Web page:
JClub: Schneider et al., 2020

Reference: Schneider, K. N. et al. (2020) ‘Anterior Cingulate Cortex Signals Attention in a Social Paradigm that Manipulates Reward and Shock’, Current Biology. Elsevier Ltd., pp. 1–12. doi: 10.1016/j.cub.2020.07.039.

Species: Rat

Key Questions:

  • Are ACC neurons modulated by valence of reward or shocks delivered to self or others?
  • Or does ACC play a role in driving attention toward arousing social and non-social cues?

Task Design:

  • Pavlovian Task that predicted reward, shock, or nothing would be delivered to rate being recorded from or conspecific in opposite chamber Critically, this paradigm manipulates both appetitive and aversive stimuli within the same paradigm.
  • It can help dissociate between whether activity reflects attention (both reward and shock) or outcoming identity (reward or shock)
  • 3 auditory stimuli (5s) predicted delivery of 3 corresponding outcomes (sucrose pellet, foot-shock, or nothing)
  • at time of cue, either rat had 50% chance of receiving following outcome

Key Results:

  • ACC neurons modulated by aversive stimuli delivered to recording rate and conspecific Some neurons reflect outcome identity, but population as a whole responded similarly for reward and shock
  • ACC main output function in paradigm is to increase attention in social contexts
  • Rats increased food-cup entries for reward-self vs reward-others, and decreased for shock-shelf vs shock-other, suggesting rats were more concerned about self than other
  • Rats froze more in shock-shelf and shock-other trials compared to neutral counterparts, and froze more on shock-self compared to shock-other trial types during directional light and outcome epochs
  • When rats did not anticipate first-hand harm, they did not express behavioral reactions associated with conspecific distress (supported by observation that freezing on shock-other trials was high during trial blocks where recording rock, but not conspecific, received shock)
  • Rats approached conspecific when being shocked in trial blocked when there was no first-hand threat. Increases in conspecific approach were present in blocks where rats received shock but conspecifics did not.
  • Reward and shock trials have opposite valence, but are both arousing and drive behavior (shock: freezing, conspecific approach; reward: food cup entries)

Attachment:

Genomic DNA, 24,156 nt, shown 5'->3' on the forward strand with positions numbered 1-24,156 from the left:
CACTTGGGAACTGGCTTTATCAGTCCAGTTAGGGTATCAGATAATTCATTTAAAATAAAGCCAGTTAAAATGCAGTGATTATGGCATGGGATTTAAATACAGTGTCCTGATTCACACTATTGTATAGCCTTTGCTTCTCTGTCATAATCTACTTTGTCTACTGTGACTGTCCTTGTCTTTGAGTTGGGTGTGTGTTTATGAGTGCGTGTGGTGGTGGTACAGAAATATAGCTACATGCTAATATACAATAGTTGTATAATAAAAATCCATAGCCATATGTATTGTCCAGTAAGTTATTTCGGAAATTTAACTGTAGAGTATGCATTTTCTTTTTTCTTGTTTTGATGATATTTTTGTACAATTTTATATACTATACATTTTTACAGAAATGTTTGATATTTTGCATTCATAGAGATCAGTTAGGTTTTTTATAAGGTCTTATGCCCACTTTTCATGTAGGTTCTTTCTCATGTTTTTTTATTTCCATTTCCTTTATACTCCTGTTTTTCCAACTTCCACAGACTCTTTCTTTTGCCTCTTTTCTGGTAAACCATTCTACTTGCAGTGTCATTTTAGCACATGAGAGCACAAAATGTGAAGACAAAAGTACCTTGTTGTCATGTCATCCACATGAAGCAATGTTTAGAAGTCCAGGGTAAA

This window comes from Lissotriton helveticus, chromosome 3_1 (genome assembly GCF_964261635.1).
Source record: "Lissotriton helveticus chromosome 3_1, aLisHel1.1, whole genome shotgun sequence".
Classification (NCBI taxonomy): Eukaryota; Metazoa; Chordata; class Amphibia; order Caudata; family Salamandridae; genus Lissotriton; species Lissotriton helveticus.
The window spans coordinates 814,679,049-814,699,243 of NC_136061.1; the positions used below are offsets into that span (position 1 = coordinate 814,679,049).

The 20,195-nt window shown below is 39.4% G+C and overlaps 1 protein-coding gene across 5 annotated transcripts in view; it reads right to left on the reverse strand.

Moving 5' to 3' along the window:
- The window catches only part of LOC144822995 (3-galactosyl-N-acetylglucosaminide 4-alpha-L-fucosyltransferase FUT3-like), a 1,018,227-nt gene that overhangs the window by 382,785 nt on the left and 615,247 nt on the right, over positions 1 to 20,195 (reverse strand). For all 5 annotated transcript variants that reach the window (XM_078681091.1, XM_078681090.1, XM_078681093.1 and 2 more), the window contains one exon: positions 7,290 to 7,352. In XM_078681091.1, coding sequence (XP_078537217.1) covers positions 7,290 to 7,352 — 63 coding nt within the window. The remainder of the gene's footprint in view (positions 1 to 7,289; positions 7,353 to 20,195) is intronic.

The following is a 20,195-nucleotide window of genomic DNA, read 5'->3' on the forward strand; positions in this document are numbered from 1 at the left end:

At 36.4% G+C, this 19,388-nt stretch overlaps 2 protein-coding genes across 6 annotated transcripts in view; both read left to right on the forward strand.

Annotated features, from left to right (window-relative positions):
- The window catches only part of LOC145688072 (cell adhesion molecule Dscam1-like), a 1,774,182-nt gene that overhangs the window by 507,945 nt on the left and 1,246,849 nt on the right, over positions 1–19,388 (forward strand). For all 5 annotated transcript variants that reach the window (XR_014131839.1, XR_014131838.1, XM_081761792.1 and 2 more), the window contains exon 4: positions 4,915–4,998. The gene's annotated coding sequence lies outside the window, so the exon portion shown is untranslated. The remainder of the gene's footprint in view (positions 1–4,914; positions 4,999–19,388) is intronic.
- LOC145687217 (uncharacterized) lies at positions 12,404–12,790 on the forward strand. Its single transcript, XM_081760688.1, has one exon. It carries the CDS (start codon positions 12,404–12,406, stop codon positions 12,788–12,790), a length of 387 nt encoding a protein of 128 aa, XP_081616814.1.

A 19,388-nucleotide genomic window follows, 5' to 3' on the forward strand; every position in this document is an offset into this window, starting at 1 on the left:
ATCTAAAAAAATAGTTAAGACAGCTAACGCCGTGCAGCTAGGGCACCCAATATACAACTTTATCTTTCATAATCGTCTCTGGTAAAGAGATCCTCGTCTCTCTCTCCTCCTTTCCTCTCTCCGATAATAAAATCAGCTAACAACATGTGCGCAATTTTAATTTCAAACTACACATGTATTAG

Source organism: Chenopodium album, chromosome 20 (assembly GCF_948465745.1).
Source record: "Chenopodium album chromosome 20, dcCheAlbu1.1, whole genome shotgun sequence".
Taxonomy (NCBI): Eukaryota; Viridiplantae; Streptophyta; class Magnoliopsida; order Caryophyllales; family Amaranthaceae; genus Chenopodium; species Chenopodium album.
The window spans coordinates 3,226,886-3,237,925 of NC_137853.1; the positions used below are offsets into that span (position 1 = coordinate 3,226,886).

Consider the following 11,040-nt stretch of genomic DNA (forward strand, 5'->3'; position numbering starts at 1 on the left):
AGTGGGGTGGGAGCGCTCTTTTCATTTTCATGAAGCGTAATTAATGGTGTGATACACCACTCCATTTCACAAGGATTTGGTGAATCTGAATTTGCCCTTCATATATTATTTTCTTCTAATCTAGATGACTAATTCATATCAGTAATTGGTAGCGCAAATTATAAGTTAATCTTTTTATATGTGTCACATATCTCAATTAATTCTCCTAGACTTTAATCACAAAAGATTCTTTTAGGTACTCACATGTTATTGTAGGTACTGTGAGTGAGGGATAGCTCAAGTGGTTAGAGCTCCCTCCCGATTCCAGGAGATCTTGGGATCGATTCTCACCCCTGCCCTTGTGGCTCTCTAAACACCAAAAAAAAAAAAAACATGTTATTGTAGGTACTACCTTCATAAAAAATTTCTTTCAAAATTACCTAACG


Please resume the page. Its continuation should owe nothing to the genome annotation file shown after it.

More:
• ACC firing strong during threat of first-hand shock and other-shock relative to neutral (primarily driven by first-hand threat)
  • ACC may reflect attention, not valence, bolstered by evidence that ACC neurons fire similarly for reward and shock.

Bottom Line:

  • At a population level, ACC is signalting attention in social context when there is threat of personal harm (although it should be noted that there is heterogeneity in the ACC neurons that are outcome-specific)

Additional Comments:

  • conspecific = animal or plants belonging to the same species
  • It is interesting that prior work has shown that ACC firing is modulated by rewards or shock outcomes to conspecifics located nearby
  • I am less convinced that the neuronal firing of conspecifics is related to emotion per se, but it more convincing that it may reflect arousal/affective responses
  • Since the cue is 50% predictive of whether they are receiving the outcome, maybe ACC is also firing because of uncertainty? It looks like they tried to rule out uncertainty as a confound by varying the reinforcement schedule, but if the same cues are being re-used its unclear whether the stimuli are unlearned?
  • Interesting that there is inconsistency with primate ACC work
  • Further understanding of what in encoded in the rostral/ventral ACC versus caudal/dorsal ACC is merited
  • Rat are highly self-interested? (dare I even say, selfish!?!?)


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